Comics fans will stick with their books until given no other option. But that ain’t me. I read ‘em, but I don’t build my schedule around ‘em. They’re not my primary reading outlet (as I’ve mentioned before, non-fiction eats more of my reading time than I’d like, but that’s an occupational hazard.) A price rise, however, will shake out a lot of the casual readers or off-the-wall title followers. Or it will encourage even more people to wait for the trade. Maybe that won’t be a bad thing.
Oh, and another thing, the price rise will probably make a lot of non-DM comics outlets consider whether or not they want to even deal with single-issue comics. See, out at Borders or what have you, when your rack single issues, you have to keep them nice and orderly and un-shredded. That’s a lot of labor for what may or may not be a lot of returns. Shrinkage (you know, when shoplifters walk away with a copy or when an issue of HULK gets put back with a Hulk-sized crease in the cover and remains un-bought for seven months until it’s chucked) on a two-dollar investment as opposed to a buck-fifty investment adds up. This is one of the things that chased comics off of newsstands years ago, around the dawn of the DM. They were just too expensive, but too cheap in terms of the amount of real-estate that they ate on the stand, and they were ripped up if you looked at ‘em funny.
Now granted, outside the DM, there’s not that much market for single-issue comics, so maybe I’m overstating the impact of that. This is both good news (Ha! Maxwell, you’re wrong about the impact!) and bad news (that there isn’t much of any market outside the DM for single issues.) So that silver lining indeed has a dark and fluffy storm cloud wrapped around it.
My instinct tells me that there will be a lot of anguish and wailing and gnashing of teeth about the price hikes, but probably not a lot of action taken. In the short term. In the long term, it’s going to be seen as another barrier in front of acquiring new, young readers. When you frame the talk as “five issues of a comic book or a used copy of Mario Cart 2 for you DS,” then the choice becomes a heck of a lot easier. Though truthfully, if you make it “a trade collection of these comics or the DS cartridge” that may not make it any better. I mean, sure, that’s easier for me (assuming it’s a trade that I’d actually, y’know, want to read.) But I’m not a normal reader. We established that.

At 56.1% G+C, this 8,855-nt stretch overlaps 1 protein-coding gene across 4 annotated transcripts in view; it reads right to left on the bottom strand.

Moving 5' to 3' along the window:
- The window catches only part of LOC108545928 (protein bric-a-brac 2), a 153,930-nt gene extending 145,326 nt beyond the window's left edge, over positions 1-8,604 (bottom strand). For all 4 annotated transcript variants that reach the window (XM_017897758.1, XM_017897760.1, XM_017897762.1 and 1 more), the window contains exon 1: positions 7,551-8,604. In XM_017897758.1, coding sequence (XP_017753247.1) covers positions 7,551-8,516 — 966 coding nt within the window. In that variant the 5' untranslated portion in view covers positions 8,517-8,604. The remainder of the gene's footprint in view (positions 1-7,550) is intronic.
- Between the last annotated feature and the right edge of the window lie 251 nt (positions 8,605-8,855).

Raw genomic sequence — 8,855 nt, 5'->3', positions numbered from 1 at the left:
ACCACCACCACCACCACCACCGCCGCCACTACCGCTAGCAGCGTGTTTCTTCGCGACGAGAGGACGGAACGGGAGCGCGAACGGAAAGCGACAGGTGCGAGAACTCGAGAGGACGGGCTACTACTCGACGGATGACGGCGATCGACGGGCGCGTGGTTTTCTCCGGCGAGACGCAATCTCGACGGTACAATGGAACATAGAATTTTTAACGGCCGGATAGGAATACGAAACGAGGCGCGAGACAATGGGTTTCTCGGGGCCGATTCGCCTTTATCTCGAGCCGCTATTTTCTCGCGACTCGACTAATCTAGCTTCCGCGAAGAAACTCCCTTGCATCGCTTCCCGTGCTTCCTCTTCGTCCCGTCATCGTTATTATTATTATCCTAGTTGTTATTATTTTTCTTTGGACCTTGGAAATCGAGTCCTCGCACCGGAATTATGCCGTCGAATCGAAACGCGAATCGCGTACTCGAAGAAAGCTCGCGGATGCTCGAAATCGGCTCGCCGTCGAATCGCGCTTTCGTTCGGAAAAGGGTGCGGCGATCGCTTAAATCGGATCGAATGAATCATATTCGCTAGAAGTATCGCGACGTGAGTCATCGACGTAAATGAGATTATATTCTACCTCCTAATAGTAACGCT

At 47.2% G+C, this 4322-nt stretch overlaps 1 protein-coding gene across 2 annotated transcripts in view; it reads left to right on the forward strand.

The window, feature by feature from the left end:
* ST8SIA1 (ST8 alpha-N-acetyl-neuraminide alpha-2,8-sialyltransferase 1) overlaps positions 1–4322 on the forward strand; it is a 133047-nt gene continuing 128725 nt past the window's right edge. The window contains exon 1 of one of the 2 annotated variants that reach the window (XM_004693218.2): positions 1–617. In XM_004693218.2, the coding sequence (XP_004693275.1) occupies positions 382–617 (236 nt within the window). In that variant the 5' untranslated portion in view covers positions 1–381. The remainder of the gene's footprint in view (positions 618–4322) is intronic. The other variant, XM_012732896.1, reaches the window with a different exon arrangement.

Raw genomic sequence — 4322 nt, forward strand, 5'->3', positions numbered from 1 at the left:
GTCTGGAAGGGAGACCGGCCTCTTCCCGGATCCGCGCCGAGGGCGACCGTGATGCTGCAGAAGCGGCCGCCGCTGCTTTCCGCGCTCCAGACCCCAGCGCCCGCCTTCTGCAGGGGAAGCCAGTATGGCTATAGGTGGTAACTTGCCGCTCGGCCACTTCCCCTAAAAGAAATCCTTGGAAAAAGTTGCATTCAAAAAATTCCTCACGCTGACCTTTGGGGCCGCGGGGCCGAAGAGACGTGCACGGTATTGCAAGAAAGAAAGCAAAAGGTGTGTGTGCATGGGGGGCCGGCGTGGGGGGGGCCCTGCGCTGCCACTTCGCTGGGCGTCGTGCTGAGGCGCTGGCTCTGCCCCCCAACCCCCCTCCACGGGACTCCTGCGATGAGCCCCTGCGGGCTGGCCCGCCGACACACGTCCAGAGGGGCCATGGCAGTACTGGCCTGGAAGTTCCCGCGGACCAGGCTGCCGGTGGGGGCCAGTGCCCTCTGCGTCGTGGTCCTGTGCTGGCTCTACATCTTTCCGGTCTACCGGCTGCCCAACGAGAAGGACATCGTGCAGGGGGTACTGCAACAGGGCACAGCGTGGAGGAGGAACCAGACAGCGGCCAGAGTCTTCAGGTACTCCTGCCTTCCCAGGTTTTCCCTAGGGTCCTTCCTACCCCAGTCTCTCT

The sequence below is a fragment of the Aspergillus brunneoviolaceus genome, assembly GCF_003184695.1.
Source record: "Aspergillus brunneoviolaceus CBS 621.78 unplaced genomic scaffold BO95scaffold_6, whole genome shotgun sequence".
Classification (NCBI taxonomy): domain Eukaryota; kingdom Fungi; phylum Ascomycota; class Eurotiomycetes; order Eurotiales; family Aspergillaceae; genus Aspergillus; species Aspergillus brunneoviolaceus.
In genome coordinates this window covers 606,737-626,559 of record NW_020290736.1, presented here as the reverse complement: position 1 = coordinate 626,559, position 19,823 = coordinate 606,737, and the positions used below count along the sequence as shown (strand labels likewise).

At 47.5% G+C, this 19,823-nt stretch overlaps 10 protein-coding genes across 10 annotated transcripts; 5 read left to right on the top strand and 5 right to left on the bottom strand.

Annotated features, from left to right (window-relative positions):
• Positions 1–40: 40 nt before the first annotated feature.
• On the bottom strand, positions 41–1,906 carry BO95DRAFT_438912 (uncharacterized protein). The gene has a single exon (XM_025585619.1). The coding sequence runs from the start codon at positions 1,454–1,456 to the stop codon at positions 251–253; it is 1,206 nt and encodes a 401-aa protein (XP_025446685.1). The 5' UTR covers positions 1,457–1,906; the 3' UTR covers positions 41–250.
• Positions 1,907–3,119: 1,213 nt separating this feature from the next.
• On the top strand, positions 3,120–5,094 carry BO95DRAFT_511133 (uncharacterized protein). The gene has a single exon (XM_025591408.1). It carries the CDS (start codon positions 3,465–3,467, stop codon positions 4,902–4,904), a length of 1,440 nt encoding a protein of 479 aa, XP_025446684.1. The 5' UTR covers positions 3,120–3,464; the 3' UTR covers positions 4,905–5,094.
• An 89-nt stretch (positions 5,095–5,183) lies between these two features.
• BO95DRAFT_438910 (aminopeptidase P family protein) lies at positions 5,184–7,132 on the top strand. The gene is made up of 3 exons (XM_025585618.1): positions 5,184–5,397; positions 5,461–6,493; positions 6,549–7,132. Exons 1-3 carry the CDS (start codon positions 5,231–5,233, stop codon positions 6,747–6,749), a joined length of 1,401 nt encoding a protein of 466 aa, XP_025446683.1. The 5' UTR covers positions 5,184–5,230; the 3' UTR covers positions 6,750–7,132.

Ultimately, though, I do feel that if the prices on the single issues go up enough, it’s going to force development of a new format or force publishers to retool towards a trade-based publishing model. I’ve brought this up before, but what’s stopping either company from coming up with a “House Line” squarebound magazine-format comic? Toss the continuing storylines together in the same cover (not a crossover please), put some ads in it, upgrade the paper, throw in some other features and you might be looking at something that’s a lot more viable in terms of breaking past the 32 page pamphlet format. Oh, I said it. You can start chucking your tomatoes at me now. Go ahead, I’ll take a shower afterwards.
Just like high oil prices make people itchy about developing more efficient electric cars or wind power or solar, high enough prices on the singles will make people want to move in another direction. Okay, it won’t dissuade the True Believers. But then I’m not one of those (and the three-dollar covers were certainly a contributing factor.) I was continually driven nuts by being offered a chapter at a time. And the publishers were just going to make a trade anyways, so what the hell. I wasn’t a habitual buyer anyways; not gonna miss out on anything by skipping the monthlies. Okay, CRIMINAL has bonus features that I miss in the singles, but I really just want the story.
Of course, the big two are beginning to invest heavily into their online comics initiatives, so all this might be mooted in pretty short order. Use the online comics to sell trades. What a genius idea. I wonder if any other indie guys have gotten that thought into their heads. Nah, I’m sure the ACHEWOOD and PENNY ARCADE guy aren’t gonna sell any real-world books off their webcomics. That’d never happen.
And for horror-western comics? Offering it online first for free? Man, that’d never work…
Did I mention that there’s six pages of STRANGEWAYS: THE THIRSTY up at http://blog.newsarama.com/strangeways? There are.
Give it a read and prove me not so much a fool, eh?
Back in a fortnight.
Copyright 2006- 2010 Marc Mason/Comics Waiting Room. All rights reserved